Wednesday, August 21, 2013


One of my friends lived in an ARAMCO compound during the 1960’s.  The life depicted in THE KINGDOM OF MEN is much as she described it. Gin is running from a constricted life with a fundamentalist grandfather and finds herself living in the even more constricted fundamentalist Saudi kingdom. Even though she and her husband are living in luxurious surroundings, life for Gin is boring and racist for her husband. 
By befriending both her driver and her houseboy Gin is in violation of  both ARAMCO and Kingdom policies. Mason in attempting to live the ideals of Martin Luther King also violates policy and then uncovers greed and corruption.  Both find themselves in fear for their lives and those of their friends. Although the ending is unsatisfying, the novel as a whole is worthwhile.
An interesting story with characters you like (and dislike) teaches a fair amount of history of the Kingdom and oil.  Book groups will discuss fundamentalist religions, ethnic differences, the position of women in society, dealing with boredom, whistle blowers and company corruption, Americans in foreign societies, interactions between men and women and the price of gas.

Sunday, August 18, 2013


A cozy mystery with a plot that will keep you guessing and filled with likeable characters, ALL My MONEY SAYS IS BYE BYE is written in a difficult to manage voice. Each chapter presents the omniscient voice of a different character, but the novel succeeds with only a few miss steps. Sue, an apprentice detective; Corrine, a stroke survivor recovering in a nursing home; and Kyle, a college student with detective aspirations, are the lead characters surrounding by a bevy of nursing home residents, nurses, real detectives and police and, of course, the perpetrators of crime.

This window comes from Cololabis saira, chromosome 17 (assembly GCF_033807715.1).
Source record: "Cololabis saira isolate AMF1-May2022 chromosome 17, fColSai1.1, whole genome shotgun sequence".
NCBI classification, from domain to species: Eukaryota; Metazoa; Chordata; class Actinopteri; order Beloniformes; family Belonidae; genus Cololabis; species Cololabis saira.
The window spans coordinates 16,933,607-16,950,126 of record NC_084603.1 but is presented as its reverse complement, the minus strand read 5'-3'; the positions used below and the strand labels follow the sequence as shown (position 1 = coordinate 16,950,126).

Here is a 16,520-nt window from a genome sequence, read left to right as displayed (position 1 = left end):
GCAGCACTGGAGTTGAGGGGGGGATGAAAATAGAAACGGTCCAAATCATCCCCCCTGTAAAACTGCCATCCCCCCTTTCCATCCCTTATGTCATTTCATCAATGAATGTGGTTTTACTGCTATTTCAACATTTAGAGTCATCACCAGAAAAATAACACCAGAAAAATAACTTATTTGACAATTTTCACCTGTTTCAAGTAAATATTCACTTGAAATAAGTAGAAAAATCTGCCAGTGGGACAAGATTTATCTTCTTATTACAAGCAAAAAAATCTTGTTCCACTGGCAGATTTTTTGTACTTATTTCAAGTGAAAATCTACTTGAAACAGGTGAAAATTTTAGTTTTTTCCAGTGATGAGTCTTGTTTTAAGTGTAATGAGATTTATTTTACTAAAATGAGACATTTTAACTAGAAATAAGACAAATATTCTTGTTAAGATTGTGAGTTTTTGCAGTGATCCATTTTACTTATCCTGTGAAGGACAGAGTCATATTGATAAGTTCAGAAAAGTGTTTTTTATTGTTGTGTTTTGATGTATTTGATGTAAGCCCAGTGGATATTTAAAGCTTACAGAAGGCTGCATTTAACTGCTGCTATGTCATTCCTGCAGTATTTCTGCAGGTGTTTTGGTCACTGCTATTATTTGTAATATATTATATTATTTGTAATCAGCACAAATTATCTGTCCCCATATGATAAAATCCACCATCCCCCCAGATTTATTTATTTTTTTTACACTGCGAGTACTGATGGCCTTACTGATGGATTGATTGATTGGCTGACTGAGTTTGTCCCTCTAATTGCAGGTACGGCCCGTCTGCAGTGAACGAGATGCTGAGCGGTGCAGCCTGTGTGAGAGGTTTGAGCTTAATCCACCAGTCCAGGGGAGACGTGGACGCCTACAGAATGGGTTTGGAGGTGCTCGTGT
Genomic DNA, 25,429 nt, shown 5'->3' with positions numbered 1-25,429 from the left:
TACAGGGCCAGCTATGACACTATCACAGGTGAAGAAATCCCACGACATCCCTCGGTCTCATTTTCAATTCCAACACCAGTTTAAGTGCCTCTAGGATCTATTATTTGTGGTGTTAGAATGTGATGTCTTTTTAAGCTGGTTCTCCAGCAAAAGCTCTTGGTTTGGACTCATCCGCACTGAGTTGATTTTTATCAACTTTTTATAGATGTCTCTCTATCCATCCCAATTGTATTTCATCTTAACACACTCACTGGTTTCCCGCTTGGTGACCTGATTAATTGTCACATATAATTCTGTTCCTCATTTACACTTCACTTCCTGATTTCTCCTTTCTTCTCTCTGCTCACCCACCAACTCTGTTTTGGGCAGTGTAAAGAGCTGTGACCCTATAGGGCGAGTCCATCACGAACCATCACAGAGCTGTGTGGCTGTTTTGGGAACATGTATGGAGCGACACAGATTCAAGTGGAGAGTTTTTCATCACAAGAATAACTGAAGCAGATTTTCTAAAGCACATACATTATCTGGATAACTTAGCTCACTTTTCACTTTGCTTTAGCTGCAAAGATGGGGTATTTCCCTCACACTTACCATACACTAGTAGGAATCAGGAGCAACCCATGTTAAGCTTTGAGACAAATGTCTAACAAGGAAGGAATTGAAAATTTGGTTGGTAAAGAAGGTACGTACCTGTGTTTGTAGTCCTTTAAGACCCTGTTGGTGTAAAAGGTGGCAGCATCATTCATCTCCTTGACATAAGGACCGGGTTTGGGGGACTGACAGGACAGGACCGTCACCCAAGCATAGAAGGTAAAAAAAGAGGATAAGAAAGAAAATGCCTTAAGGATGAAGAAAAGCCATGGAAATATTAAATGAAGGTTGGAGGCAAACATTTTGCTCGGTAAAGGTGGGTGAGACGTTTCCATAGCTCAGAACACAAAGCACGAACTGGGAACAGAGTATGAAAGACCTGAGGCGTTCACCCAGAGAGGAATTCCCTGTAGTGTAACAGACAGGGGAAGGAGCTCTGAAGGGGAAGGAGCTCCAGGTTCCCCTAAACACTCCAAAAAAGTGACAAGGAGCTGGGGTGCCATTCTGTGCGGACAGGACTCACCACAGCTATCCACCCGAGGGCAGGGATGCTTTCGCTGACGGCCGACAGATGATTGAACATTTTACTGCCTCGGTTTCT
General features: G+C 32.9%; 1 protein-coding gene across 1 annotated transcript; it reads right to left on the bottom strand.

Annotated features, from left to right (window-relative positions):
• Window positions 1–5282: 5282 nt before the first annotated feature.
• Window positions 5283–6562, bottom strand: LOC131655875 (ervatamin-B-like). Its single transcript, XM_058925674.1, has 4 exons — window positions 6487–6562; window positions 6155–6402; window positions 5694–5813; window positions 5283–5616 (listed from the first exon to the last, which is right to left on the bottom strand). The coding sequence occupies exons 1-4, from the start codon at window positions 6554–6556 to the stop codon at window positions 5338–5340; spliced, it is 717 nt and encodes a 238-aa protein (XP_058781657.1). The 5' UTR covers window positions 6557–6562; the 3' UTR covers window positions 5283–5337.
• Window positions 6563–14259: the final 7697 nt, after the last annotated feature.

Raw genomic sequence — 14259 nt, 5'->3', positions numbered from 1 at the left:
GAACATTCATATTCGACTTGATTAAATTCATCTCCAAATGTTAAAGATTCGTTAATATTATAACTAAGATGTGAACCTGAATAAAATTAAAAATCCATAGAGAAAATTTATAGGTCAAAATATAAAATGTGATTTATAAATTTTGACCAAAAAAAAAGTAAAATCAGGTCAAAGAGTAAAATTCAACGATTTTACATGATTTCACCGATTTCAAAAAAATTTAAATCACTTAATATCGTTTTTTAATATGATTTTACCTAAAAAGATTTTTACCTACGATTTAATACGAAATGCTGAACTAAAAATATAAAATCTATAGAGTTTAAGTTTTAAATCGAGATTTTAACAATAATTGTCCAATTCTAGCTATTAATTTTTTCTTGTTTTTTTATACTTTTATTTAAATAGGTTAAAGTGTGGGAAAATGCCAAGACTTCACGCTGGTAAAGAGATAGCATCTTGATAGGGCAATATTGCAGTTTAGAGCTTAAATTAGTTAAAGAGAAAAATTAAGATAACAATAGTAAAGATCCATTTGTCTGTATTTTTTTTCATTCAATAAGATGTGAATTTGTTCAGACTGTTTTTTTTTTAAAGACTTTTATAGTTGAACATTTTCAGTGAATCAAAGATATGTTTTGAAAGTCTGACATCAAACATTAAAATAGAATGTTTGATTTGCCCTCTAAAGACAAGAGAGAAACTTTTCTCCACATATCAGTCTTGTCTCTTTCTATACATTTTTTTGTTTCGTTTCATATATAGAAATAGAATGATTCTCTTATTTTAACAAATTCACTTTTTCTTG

The various residents of GH (Golden Harvest Nursing home) are presented with warmth and respect even as their challenges with infirmity are clear. Sue, a recent widow of a certain age, is endearingly flawed and persistent.  Kyle is impetuous and enthusiastic even when wrong and sure of himself as only the young can be. Corrine is an interesting mix of helplessness and grit.

Devotees of cozies will find themselves looking forward to the next outing of this new voice in the genre.

Tuesday, August 13, 2013

Rivka's War by Marilyn Oser

RIVKA’S WAR  by Marilyn Oser
This book should have been really interesting. What is not to like – a teenage girl leaves her prosperous home to “save” her brother from the influence of the Bolsheviks in 1914 and ends up joining the Russian Army in the first all-girl battalion and becomes the companion of a notorious counter revolutionary fleeing for her life. Eventually Rivka finds her way to Palestine.
Except, it just wasn’t very engaging.  Rivka was not very sympathetic. She seemed to have no real reason for joining the army.  Her brother had no reason for becoming a Bolshevik, just as he never gave a reason for failing to commit to his Jewish faith after his triumph of a BarMitzvah.  Yashka, the counter revolutionary beloved by “her girls” was not at all likeable. I didn’t care if she lived or died and certainly wouldn’t have joined her army. 
There was a lot of history, but it was boring!  There are a lot better books out there. I’ll read them!  The one episode that was interesting was with Dudie, the child Rivka “adopts” but is taken from her. Too bad more of the book didn’t involve his story!